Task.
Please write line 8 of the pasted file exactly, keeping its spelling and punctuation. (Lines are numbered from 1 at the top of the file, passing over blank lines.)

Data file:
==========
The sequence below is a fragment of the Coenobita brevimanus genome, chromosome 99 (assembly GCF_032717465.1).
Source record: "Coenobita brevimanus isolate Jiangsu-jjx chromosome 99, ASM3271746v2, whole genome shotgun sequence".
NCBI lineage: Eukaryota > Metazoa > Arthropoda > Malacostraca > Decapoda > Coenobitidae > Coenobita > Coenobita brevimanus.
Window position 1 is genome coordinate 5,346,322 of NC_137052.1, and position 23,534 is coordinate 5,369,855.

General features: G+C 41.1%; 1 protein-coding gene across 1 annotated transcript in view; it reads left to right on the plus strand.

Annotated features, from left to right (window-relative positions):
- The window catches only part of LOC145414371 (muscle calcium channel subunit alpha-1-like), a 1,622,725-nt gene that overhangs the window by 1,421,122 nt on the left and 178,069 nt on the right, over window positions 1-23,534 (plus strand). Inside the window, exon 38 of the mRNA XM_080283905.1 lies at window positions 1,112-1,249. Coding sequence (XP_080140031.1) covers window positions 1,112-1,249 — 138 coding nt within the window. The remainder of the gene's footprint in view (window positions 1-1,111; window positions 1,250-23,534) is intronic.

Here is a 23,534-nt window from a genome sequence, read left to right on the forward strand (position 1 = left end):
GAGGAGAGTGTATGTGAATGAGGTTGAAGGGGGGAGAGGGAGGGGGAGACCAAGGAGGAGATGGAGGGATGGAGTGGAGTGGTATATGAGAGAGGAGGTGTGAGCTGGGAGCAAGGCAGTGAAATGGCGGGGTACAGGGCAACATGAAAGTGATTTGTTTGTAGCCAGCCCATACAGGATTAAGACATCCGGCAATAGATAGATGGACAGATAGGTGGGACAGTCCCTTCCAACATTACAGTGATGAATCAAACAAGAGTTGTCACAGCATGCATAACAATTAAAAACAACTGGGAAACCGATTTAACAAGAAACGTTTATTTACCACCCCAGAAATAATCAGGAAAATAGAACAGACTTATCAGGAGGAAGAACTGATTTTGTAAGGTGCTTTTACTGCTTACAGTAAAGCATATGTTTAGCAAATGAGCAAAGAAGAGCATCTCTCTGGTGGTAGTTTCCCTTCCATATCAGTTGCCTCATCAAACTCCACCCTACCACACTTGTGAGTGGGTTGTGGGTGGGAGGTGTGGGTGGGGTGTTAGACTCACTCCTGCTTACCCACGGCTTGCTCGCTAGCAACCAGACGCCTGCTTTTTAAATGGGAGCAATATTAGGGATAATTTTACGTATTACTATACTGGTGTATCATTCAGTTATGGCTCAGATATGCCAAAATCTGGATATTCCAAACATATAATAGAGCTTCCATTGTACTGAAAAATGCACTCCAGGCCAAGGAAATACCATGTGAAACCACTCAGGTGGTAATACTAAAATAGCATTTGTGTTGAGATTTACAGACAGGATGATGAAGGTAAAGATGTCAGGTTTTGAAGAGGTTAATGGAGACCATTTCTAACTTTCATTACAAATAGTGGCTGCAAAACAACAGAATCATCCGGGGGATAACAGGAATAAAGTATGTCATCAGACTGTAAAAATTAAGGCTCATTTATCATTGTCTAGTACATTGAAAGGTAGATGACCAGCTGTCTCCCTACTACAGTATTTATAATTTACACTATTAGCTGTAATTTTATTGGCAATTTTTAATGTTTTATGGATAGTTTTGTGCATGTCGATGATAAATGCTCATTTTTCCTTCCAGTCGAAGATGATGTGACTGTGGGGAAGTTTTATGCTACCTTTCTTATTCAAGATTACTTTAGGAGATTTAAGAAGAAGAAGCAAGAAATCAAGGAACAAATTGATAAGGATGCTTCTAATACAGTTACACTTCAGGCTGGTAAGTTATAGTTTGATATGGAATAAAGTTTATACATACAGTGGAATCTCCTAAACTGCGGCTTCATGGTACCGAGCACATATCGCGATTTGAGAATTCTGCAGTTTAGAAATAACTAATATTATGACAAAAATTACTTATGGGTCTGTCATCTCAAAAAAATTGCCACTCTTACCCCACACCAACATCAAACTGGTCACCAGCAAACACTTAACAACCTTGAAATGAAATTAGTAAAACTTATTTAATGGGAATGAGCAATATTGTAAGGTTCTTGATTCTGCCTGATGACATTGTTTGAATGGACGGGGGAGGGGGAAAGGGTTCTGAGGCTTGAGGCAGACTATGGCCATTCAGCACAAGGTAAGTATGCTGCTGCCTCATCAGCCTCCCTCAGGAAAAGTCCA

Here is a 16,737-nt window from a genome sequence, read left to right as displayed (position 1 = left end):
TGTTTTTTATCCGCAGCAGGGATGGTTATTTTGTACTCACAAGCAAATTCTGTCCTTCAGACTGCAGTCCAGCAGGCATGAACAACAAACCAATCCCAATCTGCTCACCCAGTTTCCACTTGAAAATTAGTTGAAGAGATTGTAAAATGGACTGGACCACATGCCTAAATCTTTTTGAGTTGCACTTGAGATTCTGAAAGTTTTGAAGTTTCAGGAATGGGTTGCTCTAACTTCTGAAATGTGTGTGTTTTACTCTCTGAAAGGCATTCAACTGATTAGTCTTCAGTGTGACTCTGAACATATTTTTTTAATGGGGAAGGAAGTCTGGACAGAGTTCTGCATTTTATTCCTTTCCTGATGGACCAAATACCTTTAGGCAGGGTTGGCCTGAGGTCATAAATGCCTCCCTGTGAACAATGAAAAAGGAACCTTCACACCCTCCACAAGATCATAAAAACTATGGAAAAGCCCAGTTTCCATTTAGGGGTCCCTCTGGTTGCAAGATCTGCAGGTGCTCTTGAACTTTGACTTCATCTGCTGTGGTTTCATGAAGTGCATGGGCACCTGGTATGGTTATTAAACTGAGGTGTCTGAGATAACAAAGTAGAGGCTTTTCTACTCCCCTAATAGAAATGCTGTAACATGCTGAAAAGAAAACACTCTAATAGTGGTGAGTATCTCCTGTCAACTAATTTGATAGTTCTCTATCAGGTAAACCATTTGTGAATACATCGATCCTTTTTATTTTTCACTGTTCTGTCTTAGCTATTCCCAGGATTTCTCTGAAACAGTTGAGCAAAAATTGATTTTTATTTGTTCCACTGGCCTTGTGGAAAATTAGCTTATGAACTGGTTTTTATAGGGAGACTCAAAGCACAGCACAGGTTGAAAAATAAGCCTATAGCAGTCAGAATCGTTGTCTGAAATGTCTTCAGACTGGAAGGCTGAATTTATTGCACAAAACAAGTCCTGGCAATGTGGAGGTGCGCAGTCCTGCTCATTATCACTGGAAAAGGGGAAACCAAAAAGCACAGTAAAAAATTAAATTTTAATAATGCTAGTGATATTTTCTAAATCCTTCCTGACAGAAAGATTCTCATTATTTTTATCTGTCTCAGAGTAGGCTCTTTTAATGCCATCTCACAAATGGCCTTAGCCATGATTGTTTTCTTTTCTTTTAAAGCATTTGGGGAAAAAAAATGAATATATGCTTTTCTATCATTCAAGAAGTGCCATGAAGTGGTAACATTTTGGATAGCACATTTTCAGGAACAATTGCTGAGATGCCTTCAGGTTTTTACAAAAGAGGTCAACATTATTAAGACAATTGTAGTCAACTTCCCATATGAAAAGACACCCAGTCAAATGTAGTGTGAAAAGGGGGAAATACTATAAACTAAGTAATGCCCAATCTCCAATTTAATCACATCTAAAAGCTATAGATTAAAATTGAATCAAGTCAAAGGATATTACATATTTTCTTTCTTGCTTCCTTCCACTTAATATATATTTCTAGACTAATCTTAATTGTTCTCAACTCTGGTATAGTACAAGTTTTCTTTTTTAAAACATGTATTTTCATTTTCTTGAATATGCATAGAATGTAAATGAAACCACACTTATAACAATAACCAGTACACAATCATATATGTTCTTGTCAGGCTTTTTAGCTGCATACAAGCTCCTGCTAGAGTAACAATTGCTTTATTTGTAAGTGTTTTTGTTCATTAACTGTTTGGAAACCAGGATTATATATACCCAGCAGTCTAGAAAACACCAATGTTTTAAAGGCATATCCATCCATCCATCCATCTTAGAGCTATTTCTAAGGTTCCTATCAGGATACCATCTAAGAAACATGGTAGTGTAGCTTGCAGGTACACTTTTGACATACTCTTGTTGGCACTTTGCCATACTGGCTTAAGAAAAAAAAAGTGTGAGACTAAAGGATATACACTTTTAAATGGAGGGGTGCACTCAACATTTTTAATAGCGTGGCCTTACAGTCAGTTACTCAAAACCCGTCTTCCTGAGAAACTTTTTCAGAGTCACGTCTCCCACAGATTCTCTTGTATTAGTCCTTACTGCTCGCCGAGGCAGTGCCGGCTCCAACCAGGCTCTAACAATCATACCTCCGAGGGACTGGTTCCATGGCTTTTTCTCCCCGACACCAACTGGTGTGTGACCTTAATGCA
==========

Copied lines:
Here is a 23,534-nt window from a genome sequence, read left to right on the forward strand (position 1 = left end):